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Old 11-10-2017, 04:53 PM   #3
Face
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Quote:
Originally Posted by BrianJ View Post
 Then start chopping it up into 259 x 259 pixel tiles - BUT why 259 rather than 258?
259 means each tile will have 1 shared row/column of pixels on two sides, and 2 shared rows/columns on the other two sides, which doesn't seem right to me and anyway I can't figure which sides should have the 1 shared row or 2 shared rows.
This comes from padding. It doesn't make sense to chop it up into 259 pixels, because you have to share the border. In addition, the "pixels" are actually data-points of the grid "around" the texture pixels. Take tic-tac-toe for example: if you draw the game-grid with borders around it, you have 4 vertical lines and 4 horizontal lines, but only 3x3 slots.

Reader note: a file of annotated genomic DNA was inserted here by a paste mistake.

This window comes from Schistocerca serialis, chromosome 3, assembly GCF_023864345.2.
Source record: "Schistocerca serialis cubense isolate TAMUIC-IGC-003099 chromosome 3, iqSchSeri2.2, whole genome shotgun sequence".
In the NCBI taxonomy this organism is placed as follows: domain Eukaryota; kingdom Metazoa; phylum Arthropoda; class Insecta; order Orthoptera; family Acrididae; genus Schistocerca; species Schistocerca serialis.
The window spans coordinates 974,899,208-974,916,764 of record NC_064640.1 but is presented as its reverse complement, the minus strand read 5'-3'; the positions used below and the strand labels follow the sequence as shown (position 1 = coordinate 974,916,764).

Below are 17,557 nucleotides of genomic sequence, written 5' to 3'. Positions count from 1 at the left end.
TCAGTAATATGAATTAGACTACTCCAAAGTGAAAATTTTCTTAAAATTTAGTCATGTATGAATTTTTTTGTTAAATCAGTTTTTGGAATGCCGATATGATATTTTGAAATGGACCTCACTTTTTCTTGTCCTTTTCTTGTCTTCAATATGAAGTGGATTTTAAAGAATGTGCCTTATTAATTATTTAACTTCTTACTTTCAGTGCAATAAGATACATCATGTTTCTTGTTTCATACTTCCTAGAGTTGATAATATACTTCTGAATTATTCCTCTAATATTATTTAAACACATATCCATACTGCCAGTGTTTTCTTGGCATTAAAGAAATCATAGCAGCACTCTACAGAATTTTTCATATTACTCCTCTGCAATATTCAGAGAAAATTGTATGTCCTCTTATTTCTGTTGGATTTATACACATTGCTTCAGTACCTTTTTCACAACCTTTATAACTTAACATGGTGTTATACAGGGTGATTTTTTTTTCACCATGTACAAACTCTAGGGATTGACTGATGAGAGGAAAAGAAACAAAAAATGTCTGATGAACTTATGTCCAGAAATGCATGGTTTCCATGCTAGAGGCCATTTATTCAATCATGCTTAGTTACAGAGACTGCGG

So with 256x256 pixel grids, you have 257 vertical and horizontal "data-lines", resulting in 257x257 data-points. Add the neighbor data-lines to it, and you get 259x259.

How to chop up a "slot-based" pixel picture into "line-based" now? I think it is best to shift the pixels up/left and simply double the right-most column and bottom line. It would go like this:
  1. Scale the picture to a 2:1 ratio with 2^x pixels. Yours is 2^13, meaning you have 2^(13-8=5)=32 latitude bands. 32 latitude bands is level 9 IIRC.
  2. Chop the picture into 256x256 tiles.
  3. For each tile, get the 2 up-most lines of the below latitude band neighbor and add it to the bottom. Makes a 256x258 tile.
  4. Get the 1 bottom line of the above latitude band neighbor and add it to the top. Makes a 256x259 tile.
  5. Get the 2 left-most columns of the right longitude neighbor and add it to the right, but offset the 2 256-columns one pixel from the top. Makes a 258x259 tile with blank spots in the upper and lower right corners.
  6. Get the 1 right most column of the left longitude neighbor and add it to the left, but offset the 1 256-column one pixel from the top. Makes a 259x259 tile with blank spots in all corners, 1 pixel width to the left, 2 pixel width to the right.